I've been reading a book called "Sunquakes" by J. B. Zirker, which is basically about watching the way that very low frequency sound waves (measured in millihertz and nanohertz) manifest themselves on the surface of the Sun and using those data to deduce various things about the Sun's interior. The process is similar to the use of sound from Earthquakes to deduce things about the interior of the Earth, so the field is called Helioseismology.
Everything I've ever read about Helioseismology suggests that it is about constructing extraordinarily complex models about the dynamics of plasmas (gasses that are so hot that their electrons are not generally bound to nuclei) and the transport of heat from the Sun's core to its outermost layers, and testing the predictions of those models against the sounds that we see (through doppler shift) on the Sun's surface. Much of Astrophysics is about trying to make detailed models about things that we can't really observe directly, and there are times when it's natural to wonder if there is any way that we will ever really know if these theoreticians aren't simply deluding themselves about what they think they know.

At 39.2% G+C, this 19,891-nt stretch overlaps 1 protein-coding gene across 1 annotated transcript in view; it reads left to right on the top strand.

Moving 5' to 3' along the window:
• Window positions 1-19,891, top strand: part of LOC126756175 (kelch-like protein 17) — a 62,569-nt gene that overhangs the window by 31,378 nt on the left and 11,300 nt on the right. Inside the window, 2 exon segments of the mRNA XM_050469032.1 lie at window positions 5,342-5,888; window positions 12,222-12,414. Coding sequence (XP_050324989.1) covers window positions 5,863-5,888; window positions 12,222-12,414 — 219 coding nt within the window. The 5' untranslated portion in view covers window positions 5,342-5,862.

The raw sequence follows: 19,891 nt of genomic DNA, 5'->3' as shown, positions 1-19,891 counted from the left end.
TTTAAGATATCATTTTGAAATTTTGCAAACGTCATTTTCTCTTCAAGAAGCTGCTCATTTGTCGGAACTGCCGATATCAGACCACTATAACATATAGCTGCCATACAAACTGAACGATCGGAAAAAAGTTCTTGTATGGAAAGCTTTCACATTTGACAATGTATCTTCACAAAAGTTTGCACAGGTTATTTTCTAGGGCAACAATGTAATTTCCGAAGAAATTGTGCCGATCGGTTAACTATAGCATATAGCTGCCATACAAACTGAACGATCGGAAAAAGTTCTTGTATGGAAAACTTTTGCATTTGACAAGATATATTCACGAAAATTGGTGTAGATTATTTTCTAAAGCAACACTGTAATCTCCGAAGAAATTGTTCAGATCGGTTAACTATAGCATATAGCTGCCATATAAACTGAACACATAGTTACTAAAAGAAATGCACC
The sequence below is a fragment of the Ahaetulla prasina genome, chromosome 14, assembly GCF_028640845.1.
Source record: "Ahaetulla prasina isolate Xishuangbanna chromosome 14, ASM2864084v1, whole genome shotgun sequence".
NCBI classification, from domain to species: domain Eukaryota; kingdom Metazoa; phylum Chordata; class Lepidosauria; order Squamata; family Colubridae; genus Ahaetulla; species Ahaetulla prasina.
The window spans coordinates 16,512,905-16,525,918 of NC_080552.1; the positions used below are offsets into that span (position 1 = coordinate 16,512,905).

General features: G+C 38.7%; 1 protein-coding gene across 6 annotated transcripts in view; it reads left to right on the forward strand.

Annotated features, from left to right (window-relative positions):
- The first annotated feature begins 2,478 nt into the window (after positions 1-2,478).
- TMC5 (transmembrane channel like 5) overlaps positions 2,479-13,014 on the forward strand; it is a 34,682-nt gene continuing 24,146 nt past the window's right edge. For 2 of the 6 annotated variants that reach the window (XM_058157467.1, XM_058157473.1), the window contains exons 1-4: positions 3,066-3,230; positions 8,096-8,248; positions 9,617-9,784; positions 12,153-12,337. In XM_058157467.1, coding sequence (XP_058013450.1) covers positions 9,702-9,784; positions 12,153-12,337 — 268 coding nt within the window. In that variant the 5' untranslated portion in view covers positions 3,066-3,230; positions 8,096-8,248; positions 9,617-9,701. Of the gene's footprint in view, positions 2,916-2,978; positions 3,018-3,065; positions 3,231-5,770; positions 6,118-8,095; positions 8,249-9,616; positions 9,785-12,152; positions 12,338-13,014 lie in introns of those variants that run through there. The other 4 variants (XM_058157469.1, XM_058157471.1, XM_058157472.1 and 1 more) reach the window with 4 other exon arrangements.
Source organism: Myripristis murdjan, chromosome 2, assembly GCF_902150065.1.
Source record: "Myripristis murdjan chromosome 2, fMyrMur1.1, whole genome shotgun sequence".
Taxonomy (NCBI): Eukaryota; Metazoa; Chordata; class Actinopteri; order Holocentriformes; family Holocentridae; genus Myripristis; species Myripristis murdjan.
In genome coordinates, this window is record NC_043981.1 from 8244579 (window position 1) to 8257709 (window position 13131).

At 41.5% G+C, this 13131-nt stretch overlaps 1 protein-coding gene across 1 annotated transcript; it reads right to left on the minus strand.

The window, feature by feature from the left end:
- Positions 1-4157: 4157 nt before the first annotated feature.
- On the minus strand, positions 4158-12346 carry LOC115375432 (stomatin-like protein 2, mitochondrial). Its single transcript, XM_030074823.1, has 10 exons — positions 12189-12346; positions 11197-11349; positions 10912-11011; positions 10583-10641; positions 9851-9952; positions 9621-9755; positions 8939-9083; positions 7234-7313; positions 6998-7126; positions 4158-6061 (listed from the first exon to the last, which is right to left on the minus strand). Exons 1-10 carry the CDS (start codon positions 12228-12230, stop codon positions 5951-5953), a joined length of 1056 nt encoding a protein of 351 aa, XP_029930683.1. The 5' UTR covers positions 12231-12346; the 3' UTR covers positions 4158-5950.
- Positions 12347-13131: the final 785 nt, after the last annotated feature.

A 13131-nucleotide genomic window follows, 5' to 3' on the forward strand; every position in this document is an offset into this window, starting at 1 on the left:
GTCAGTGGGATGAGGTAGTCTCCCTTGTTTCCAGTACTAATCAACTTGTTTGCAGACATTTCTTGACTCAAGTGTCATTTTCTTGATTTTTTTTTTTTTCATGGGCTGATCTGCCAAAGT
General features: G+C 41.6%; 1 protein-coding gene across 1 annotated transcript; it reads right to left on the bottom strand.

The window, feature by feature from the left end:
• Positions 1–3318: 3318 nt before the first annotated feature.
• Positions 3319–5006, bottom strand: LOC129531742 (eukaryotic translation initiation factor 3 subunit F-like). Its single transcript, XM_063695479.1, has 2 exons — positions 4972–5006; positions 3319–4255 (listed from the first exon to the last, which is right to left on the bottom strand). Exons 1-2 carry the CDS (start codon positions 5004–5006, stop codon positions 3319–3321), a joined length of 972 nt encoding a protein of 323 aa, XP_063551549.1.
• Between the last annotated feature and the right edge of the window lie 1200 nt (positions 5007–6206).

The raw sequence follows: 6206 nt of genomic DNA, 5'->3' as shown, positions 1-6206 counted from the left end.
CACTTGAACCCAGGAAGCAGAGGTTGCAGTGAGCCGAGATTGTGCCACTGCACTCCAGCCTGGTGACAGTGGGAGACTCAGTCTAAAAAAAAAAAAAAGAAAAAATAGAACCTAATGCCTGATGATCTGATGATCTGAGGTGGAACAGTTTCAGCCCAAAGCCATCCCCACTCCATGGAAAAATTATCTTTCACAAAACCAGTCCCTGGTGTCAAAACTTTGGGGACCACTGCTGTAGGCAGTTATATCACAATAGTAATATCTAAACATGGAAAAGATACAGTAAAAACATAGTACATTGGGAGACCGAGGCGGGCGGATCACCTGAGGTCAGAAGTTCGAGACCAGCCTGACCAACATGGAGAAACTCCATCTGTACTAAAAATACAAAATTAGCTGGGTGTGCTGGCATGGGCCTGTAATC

Helioseismology has been one of those areas where I've found myself wondering just what we really know from all this theory; But, then, I read Chapter 8. At the end of that chapter, the author talks about a process of using sound waves that travel from the far side of the Sun to the near side, and using them to construct images of the far side. Those images can be used to predict when and where Sunspots will appear when corresponding patches of the Sun's surface rotate into view. And the accuracy of these predictions depends on the correctness of the conclusions they've drawn about deeper structure within the Sun. The data are course and subject to some changes that can occur during the 10 days or so that it takes for the imaged regions to rotate from the far side into full view, but on the whole they offer a rather concrete confirmation of a lot of the theory in this relatively young branch of Astrophysics.
We live in truly remarkable times.